The big day had arrived: third last (us) playing second last (Cambridge/Godmanchester IV or CG as they'll be called here) to avoid relegation to the badlands of Division 3. We went into the game feeling pretty confident, having beaten CG comfortably a few rounds back and having an almost full-strength side. The plan was to bat first, rack up a 250+ score, and then restrict the exhausted opposition to not-very-much.
Unfortunately we lost the toss and found ourselves staggering around the field for three hours in 35-degree heat. It was also exhausting for the batsmen, of course, and the conditions probably had something to do with neither side being able to gain the ascendancy for more than a few overs at a time.
At the half way mark CG were just 63/2 and Russell Woolf (0/30) and Neal Baker-Davis (0/43) had allowed a meagre 16 runs off the previous nine overs. The pressure on the batsmen was beginning to tell, and a desperate attempt to scavenge a quick single gave Rog Shelley the chance to effect a direct-hit run out (although he foolishly admitted he was actually trying to throw the ball back to the bowler).
A collapse seemed likely to follow, but we started to tire and the CG #3 and #4 batsmen started to take a few risks with some big drives and pulls. There were plenty of top edges which either fell just out of reach or were dropped, but it was clearly the right way to bat on a flat track with wickets in hand. Our fielding wasn't great, but Vince Higgs, Rod Dennis and Neal went closest to error-free performances, repeatedly restricting the batsmen to singles when easy twos seemed more likely.
In the last phase of the innings Andy Owen (0/44) and Daniel Mortlock (3/46) came back on but it made little difference, the edges and mishits continuing to the tune of 69 runs off the last ten overs.
We crawled off the field hot, thirsty, exhausted and a bit disappointed that CG had made it to 200, the target we'd failed to get near to last Saturday - and, indeed, a target we've never successfully chased. After a few pints of water and a bit of thought, however, our batting line-up seemed more than capable of chasing what was really a mediocre score given the conditions.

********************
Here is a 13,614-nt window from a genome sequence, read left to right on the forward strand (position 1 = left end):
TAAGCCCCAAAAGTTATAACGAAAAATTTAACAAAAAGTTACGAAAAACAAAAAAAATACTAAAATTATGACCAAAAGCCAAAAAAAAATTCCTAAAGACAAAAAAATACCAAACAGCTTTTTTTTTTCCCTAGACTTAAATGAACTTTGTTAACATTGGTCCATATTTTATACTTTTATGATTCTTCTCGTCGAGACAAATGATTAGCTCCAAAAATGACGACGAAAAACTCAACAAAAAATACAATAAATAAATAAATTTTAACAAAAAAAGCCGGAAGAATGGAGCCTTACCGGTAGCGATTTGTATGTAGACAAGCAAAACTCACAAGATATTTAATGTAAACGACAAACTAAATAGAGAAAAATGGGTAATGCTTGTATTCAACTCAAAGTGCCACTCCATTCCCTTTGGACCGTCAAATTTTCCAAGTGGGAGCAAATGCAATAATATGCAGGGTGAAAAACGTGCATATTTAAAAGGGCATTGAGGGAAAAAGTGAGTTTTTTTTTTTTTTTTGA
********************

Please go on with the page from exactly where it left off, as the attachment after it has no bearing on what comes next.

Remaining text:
The early part of our innings was dominated by CG's big fast bowler sending bouncers over the batsmen's heads and debating no ball calls, the main result of which was that he rapidly became very tired. Meanwhile Tony Desimone (21 off 23 balls in his final innings of the season) and Rich Savage (7 off 20 balls) batted with the aggression the situation required, our run rate not once dropping below five an over. Phil Marshall (38 off 39 balls with some superb pulls) continued where the openers left off, and by the time he departed -- with the score at a healthy 93/3 in the 19th over -- we were in a winning position.
Andy Owen (42* off 75 balls) and Neal Baker-Davis (66* off 61 balls) then combined brilliantly to get the rest of the runs themselves, Andy playing carefully and rotating the strike whilst Neal produced yet another magnificent innings, scoring at will to all parts of the ground. (As a note to any Wisden fans in the audience, Neal's last six innings for Romsey have been 48, 75, 88*, 28, 88 and 66*: a total of 390 runs at a Bradmanesque average of 97.50. And Andy hasn't been doing so badly either: his last seven innings have been 50*, 13, 41, 7, 72*, 30* and 42*: a total of 255 runs at a Graham Smithesque average of 85.00.)
All this was a bit much for the fatigued CG fielders, and a look at their body language made it clear that they'd all but given up -- fielding through a chanceless 108-run partnership (in 17 overs) can't have been much fun.
A comfortable victory was no more than expected with such a strong line-up, but for most of the day it was a hard-fought match, and once again the CG players ensured a good-spirited game, even if no one on either team really had much energy for on-field banter. In terms of the all-important league table we've now opened up a 1.5-point gap between ourselves and the relegation zone and, although we're not yet ``home and hosed'', we are at least masters of our own destiny for a change.